That is no longer the position. The local education authorities and the State, the ratepayer and the taxpayer, are footing the bill, and neither the universities nor the colleges have yet achieved a mechanism to relate full adult rights for students as adult citizens with their position as being in statu pupillari.

In these relationships the crucial role will have to be played by student unions. To say that, because a number of them act in a foolish manner, access to finance should be removed from the body as a whole, seems to me not to move in the direction which we all require. We should give greater strength to the elbows of the moderates in the student movements. I suggest that Sussex University students got the union they deserved. If they stayed away and permitted the kind of constitution they had, they got what they deserved, and it is in their hands to correct it. Durham University's quorum is 500, and it is relatively difficult to pack a meeting which has 500 as a quorum.

It is entirely possible for student unions to get the relationship approximately right. The use of senior treasurers and so on with real powers is becoming increasingly common rather than having a figurehead as senior treasurer. Voluntary membership of such unions assumes that the facilities provided are available on a take-it-or-leave-it basis. Many of the facilities provided by student unions in civic universities are not available from any other source. There is no duplication, and if students do not buy their coffee in a students' refectory run by the student unions, they cannot get it.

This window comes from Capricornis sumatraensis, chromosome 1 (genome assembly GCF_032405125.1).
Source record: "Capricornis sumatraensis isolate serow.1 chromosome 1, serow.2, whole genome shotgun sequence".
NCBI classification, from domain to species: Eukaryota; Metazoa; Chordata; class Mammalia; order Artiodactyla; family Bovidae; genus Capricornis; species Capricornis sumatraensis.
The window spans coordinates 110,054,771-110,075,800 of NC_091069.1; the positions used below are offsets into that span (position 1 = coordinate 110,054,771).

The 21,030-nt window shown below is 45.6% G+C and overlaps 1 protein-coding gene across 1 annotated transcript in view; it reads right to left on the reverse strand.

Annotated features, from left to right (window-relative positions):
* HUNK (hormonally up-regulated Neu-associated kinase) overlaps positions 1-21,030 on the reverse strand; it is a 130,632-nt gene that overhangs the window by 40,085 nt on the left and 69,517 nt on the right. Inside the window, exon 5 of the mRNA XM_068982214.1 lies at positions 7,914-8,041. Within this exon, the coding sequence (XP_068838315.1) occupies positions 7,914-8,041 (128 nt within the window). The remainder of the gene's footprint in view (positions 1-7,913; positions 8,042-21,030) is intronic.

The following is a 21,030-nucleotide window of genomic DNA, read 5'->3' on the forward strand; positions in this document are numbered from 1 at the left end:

It may be that the solution is for the U.G.C. to finance coffee bars. I am not certain that that will necessarily achieve greater public accountability than we have now. I find from the Report of the recent Select Committee that there are areas in the financing authorities which leave great gaps in accountability, that there is concern, and that where there is a monopolistic supply of services to give students the right to opt out may not be realistic. The hon. Member for South Angus (Mr. Bruce-Gardyne) was right to suggest that it might be necessary to alter the forms of services and facilities before student union membership could be made voluntary.